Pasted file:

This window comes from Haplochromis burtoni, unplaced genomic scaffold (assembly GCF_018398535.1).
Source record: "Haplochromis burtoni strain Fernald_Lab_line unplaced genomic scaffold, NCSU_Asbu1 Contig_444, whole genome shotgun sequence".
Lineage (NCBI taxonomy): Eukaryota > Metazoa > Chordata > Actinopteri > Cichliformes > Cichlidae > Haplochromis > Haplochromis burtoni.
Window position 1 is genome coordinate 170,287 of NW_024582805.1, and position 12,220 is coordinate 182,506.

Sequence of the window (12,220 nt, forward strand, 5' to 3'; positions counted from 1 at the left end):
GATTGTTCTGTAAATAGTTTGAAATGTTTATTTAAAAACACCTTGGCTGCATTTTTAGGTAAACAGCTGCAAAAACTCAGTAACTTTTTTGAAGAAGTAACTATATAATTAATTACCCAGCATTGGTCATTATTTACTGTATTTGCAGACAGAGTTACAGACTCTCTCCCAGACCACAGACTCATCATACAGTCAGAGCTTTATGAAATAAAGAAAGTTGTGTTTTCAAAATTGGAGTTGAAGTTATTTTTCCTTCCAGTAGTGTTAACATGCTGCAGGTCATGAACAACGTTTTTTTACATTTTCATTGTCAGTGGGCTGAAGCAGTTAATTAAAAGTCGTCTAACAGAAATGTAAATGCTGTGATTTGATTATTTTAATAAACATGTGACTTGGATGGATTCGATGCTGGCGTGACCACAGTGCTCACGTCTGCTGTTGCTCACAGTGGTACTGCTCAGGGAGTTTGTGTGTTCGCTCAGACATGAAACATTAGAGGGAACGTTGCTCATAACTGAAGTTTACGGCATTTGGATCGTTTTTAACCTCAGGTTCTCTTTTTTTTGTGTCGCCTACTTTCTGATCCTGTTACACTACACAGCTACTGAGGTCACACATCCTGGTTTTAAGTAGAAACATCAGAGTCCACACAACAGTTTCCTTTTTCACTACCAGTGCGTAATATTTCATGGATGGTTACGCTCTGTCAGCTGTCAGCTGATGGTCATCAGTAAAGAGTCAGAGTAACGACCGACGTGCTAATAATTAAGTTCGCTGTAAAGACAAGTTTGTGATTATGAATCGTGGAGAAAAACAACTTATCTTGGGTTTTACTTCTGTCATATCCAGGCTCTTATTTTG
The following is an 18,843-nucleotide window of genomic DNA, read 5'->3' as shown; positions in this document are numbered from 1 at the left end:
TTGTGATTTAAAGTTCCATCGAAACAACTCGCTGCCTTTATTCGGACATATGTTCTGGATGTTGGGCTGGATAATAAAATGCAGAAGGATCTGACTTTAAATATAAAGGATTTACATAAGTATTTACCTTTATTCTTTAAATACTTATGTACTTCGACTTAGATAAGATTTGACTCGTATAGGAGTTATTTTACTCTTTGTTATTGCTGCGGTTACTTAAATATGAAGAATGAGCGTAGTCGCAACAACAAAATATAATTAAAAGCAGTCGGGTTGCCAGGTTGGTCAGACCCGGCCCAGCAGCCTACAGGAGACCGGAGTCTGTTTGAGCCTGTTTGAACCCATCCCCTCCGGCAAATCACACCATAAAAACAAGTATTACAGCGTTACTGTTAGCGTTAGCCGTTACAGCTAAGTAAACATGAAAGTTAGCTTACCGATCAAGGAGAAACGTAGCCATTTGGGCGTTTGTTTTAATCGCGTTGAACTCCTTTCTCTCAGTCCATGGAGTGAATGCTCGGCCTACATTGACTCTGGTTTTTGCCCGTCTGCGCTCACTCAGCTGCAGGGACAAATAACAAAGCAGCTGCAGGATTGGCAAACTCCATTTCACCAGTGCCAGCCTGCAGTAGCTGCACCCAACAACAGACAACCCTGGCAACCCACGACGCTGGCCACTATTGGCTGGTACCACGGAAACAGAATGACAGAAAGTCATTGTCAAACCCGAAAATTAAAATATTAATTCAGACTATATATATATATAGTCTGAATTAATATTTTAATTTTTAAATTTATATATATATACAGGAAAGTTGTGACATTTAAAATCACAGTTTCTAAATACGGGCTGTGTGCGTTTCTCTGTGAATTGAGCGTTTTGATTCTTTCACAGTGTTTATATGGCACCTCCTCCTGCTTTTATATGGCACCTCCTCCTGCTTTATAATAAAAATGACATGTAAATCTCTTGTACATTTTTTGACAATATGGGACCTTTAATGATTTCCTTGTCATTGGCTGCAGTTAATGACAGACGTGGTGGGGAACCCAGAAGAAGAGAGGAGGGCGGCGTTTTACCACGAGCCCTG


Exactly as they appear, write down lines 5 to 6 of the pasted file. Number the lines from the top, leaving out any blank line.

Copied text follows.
Sequence of the window (12,220 nt, forward strand, 5' to 3'; positions counted from 1 at the left end):
GATTGTTCTGTAAATAGTTTGAAATGTTTATTTAAAAACACCTTGGCTGCATTTTTAGGTAAACAGCTGCAAAAACTCAGTAACTTTTTTGAAGAAGTAACTATATAATTAATTACCCAGCATTGGTCATTATTTACTGTATTTGCAGACAGAGTTACAGACTCTCTCCCAGACCACAGACTCATCATACAGTCAGAGCTTTATGAAATAAAGAAAGTTGTGTTTTCAAAATTGGAGTTGAAGTTATTTTTCCTTCCAGTAGTGTTAACATGCTGCAGGTCATGAACAACGTTTTTTTACATTTTCATTGTCAGTGGGCTGAAGCAGTTAATTAAAAGTCGTCTAACAGAAATGTAAATGCTGTGATTTGATTATTTTAATAAACATGTGACTTGGATGGATTCGATGCTGGCGTGACCACAGTGCTCACGTCTGCTGTTGCTCACAGTGGTACTGCTCAGGGAGTTTGTGTGTTCGCTCAGACATGAAACATTAGAGGGAACGTTGCTCATAACTGAAGTTTACGGCATTTGGATCGTTTTTAACCTCAGGTTCTCTTTTTTTTGTGTCGCCTACTTTCTGATCCTGTTACACTACACAGCTACTGAGGTCACACATCCTGGTTTTAAGTAGAAACATCAGAGTCCACACAACAGTTTCCTTTTTCACTACCAGTGCGTAATATTTCATGGATGGTTACGCTCTGTCAGCTGTCAGCTGATGGTCATCAGTAAAGAGTCAGAGTAACGACCGACGTGCTAATAATTAAGTTCGCTGTAAAGACAAGTTTGTGATTATGAATCGTGGAGAAAAACAACTTATCTTGGGTTTTACTTCTGTCATATCCAGGCTCTTATTTTG